19 Example: Program corruption NEWARK - A former computer network administrator was sentenced to 41 months in prison for unleashing a $10 million "time bomb" that deleted all the production programs of a New Jersey-based high-tech measurement and control instruments manufacturer. At the time of conviction, the case was believed to be one of the most expensive computer sabotage cases in U.S. Secret Service history.

20 Software issues: Buffer overflow The security holes exploited by Code Red and Nimda, worms that experts said had the potential to knock the entire Internet offline, attacked long-standing vulnerabilities in Microsoft IIS Web Server caused by an error made through poor code writing: the buffer overflow. Buffer overflow occurs when the amount of memory assigned to a specific application or task is flooded, often with unpredictable results.

21 Application Security Database security is critical, but strong application security is equally important. Application security flaws are usually introduced early in the design cycle.

22 Top 10 application security defects: Session replay/hijacking Password Controls Buffer overflows File/application enumeration Weak encryption Password sniffing Cookie manipulation Administrative Channels Log storage/retrieval issues Error Codes

23 Solutions for application security Stop depending solely on firewalls Education of application developers. Engage management. Get outside help, outsourcing.

24 Solutions for security: Vulnerability testing Track changes Security Policy Security Infrastructure investment Protect against internal threats Government resources Control physical access to your server room

25 Vulnerability testing Seeks to identify potential threats by discovering weak areas in the existing controls. Once identified, the controls can be tightened and the potential threat averted.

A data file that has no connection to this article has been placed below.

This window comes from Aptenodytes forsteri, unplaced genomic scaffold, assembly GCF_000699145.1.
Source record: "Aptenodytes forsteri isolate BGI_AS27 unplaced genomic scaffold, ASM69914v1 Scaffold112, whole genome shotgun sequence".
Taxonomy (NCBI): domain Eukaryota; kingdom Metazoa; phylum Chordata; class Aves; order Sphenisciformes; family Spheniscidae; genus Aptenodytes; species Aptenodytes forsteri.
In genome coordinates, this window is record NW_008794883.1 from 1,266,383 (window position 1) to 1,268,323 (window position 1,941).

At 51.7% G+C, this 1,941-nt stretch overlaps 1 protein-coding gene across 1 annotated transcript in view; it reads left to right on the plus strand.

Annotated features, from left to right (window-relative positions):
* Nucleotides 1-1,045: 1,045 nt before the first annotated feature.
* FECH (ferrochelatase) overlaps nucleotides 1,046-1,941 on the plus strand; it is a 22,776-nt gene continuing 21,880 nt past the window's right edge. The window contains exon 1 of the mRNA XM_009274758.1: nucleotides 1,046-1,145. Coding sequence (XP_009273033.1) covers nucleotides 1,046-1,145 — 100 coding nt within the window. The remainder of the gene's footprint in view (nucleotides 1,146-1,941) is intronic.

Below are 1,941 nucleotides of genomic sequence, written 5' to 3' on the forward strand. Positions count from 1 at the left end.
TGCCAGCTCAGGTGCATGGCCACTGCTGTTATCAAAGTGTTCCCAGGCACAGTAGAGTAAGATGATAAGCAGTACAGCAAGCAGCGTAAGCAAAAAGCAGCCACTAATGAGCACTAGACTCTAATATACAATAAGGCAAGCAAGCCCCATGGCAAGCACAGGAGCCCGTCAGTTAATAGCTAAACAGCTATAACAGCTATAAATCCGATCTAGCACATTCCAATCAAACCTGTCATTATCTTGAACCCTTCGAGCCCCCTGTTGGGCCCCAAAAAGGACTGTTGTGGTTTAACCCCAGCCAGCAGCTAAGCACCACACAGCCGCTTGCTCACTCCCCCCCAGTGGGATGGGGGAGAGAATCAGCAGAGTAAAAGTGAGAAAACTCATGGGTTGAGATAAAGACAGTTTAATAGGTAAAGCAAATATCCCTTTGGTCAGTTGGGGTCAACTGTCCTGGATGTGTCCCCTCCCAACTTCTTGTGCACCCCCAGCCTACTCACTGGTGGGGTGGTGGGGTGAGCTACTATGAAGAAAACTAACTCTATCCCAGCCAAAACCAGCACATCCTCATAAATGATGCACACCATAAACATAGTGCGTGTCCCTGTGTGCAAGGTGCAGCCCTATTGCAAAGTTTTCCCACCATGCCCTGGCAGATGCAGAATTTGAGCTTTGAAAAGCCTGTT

26 Track changes Tracking innocent mistakes can give you an early warning that more user training is required or that the new software applications themselves need to be reviewed and possibly revised. Audit Trail Event Log

27 Security Policy Acceptable Use Policy Anti-Virus Process Audit Policy Database Credentials Coding Policy Dial-in Access Policy Extranet Policy Password Protection Policy Risk Assessment Policy

28 Security Infrastructure investment Risk assessment Passive network sniffer Attack your network from the outside Regular briefings Hire an outside consulting firm to perform a vulnerability assessment on key areas

29 Protect against internal threats Valuation of protected information Background checks Security education Separate servers PGP encryption A temporary accounts Eliminate opportunities for inside hackers

30 Control physical access to your server room Physical access to the server room should be monitored and controlled. Keyless lock or electronic code entrances Access control cards

31 Government resources Cybercrime.gov

32 Closing Remarks Data and people are two of an organization’s most important assets YOU ARE TRUSTED with these assets